As a bonus, you’ll be watching the sunset from right next to the ruins of Pablo Escobar’s mansion. As you walk to the beach you’ll see the white arches of his house, as well as the now-empty swimming pool. It stands in stark contrast to the simple homes in the village.
See the Bioluminescent Plankton
Don’t miss this tour! Your hotel can help you arrange a tour to the nearby bioluminescent lagoon. We set ours up with a guide named DeNielsen, though our actual tour was led by Robin. It was just our family and the guide- we’ve found that the best tours for us are small like this- so we can tailor them to our kids as much as possible.
We met up at 6 pm. Since it was too windy near our hotel to get into a boat, we walked through town to La Playita, where we switched to a boat. We then had about a 15-minute boat ride around the island to a dock in the lagoon, next to Hotel Cocoliso.
We enjoyed seeing all the different beaches and hotels as we boated around the island. We paused at Hotel Cocoliso while our guide got gear ready, and while the night got darker. It’s best to go on a dark night- check that it’s not a full moon.
Into the Lagoon
By the time we got back to the dock with our gear, it was quite dark, and there were lots of other people also getting in the water. We left our shoes and towels in the boat (yay waterproof bag!), and got our masks and snorkels ready.
Robin was great about finding a small lifejacket for our youngest, who is not a confident swimmer, as well as a circular life preserver we could all hang on to and stay together in the dark.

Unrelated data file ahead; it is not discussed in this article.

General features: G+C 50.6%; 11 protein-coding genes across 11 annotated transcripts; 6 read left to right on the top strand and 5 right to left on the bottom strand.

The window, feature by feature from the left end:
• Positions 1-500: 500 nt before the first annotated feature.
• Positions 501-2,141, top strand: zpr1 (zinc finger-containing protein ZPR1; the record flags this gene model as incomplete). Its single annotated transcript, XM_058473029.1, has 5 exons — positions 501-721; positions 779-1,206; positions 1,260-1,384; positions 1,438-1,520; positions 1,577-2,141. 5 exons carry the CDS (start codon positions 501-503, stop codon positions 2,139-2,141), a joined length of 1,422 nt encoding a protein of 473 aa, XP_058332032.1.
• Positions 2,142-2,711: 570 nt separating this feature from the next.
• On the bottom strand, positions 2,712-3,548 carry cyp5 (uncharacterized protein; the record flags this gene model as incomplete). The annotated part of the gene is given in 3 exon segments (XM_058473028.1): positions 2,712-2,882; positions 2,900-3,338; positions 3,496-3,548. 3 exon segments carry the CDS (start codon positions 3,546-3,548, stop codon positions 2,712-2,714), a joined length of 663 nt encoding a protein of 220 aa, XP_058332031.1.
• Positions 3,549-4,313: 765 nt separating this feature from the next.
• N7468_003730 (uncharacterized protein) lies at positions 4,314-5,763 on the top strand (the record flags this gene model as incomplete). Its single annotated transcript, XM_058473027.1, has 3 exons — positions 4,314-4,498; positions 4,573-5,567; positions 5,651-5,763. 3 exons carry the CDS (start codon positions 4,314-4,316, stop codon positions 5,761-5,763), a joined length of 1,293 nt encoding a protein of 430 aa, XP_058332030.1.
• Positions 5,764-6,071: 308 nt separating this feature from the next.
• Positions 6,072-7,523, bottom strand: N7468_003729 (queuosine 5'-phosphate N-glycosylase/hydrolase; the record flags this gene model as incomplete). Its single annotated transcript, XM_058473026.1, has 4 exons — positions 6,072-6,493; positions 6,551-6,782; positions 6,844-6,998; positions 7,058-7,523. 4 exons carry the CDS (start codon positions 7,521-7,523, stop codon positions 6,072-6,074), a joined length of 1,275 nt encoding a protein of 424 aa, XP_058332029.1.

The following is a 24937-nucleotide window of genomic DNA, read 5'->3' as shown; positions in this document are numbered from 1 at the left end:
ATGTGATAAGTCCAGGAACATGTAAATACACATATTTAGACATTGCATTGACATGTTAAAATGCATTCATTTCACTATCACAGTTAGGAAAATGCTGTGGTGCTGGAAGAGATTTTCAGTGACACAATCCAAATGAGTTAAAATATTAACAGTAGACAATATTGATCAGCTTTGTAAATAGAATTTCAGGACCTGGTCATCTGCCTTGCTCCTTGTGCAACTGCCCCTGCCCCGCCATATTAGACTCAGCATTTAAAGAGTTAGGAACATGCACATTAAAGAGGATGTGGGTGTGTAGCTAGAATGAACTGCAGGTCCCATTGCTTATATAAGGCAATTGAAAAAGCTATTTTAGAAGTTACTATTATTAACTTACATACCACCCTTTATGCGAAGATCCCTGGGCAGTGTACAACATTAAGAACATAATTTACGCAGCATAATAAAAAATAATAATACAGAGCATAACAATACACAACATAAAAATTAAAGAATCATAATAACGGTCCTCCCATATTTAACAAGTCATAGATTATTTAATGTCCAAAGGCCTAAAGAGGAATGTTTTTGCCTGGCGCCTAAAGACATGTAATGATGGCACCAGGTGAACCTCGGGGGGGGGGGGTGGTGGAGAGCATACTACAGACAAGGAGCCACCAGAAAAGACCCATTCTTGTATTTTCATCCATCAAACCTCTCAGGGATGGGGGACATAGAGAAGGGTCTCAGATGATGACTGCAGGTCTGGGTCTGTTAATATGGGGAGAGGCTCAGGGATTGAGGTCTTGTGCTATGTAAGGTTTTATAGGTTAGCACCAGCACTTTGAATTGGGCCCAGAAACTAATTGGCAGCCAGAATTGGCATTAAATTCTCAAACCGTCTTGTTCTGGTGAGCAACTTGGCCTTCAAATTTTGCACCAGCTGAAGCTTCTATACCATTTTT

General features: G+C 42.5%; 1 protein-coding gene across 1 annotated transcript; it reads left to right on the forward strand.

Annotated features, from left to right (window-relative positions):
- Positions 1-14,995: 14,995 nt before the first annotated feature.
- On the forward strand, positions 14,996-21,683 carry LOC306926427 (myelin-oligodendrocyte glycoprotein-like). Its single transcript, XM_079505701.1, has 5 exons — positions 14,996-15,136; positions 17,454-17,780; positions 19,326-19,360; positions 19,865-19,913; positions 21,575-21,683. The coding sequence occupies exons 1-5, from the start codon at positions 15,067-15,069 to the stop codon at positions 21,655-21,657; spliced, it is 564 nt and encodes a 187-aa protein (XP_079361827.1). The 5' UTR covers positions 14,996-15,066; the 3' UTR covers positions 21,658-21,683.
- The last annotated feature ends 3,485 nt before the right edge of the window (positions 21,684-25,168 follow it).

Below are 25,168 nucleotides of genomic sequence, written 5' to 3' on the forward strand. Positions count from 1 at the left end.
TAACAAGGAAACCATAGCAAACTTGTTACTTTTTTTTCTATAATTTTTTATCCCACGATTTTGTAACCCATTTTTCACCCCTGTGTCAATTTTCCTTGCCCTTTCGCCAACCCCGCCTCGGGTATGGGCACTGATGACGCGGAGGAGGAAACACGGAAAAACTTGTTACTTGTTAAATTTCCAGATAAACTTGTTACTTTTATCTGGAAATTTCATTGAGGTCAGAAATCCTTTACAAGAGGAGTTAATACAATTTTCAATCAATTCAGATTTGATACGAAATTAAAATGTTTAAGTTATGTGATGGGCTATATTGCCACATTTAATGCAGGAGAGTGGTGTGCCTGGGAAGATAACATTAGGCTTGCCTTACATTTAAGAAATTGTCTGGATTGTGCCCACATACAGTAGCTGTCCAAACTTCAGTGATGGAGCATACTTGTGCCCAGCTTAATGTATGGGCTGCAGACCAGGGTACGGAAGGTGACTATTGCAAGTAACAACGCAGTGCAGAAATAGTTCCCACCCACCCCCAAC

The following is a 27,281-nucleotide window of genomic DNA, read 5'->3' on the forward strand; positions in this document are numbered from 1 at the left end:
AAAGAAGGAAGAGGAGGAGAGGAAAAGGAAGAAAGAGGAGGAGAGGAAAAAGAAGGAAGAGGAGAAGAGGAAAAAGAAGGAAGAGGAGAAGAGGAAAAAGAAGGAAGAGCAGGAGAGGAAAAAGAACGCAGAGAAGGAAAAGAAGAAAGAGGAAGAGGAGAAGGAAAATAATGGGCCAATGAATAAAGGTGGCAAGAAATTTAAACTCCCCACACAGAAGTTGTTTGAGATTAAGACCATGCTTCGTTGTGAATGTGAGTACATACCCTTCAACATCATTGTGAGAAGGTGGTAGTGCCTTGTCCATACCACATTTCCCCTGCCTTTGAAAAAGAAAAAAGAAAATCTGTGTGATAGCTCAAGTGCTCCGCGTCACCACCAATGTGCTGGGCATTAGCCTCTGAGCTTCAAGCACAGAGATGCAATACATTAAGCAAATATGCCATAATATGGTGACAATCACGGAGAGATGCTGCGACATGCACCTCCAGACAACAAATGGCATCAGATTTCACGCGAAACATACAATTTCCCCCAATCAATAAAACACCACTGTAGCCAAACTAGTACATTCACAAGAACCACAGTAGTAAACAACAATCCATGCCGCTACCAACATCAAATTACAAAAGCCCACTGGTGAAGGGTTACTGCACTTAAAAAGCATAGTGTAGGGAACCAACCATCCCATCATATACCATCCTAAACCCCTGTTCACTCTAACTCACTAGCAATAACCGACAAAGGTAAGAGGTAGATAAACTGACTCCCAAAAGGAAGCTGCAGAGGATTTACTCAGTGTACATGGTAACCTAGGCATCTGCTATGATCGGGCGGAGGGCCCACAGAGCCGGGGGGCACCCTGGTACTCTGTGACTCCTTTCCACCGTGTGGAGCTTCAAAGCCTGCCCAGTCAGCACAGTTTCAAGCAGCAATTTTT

Then we jumped in! With masks and snorkels on, we put our faces in the dark water and moved our arms around to activate the bioluminescent plankton. They looked like little stars in the dark water! It was really cool, and the kids were super brave about jumping into deep water in the dark.
When we were ready, we climbed out, wrapped ourselves in towels, and got back in the boat for the ride back. As a bonus, it was a clear, moonless night, so we had amazing views of the stars on the return trip.
We had considered booking a bioluminescent tour while we were in Huatulco, Mexico, but we decided against it because it involved a long two-hour drive in each direction, a larger group, and would have gotten us back to our hotel around midnight. We were thrilled that we were able to do this as a family on Isla Grande in such a family-friendly way.
There You Have It
Out best tips for visiting the Rosario Islands with kids. We had a great time playing in the Caribbean Sea and getting away from the city. We hope these family travel tips will help you plan your next tropical getaway!
Read Next: What to Do in Jardín with Kids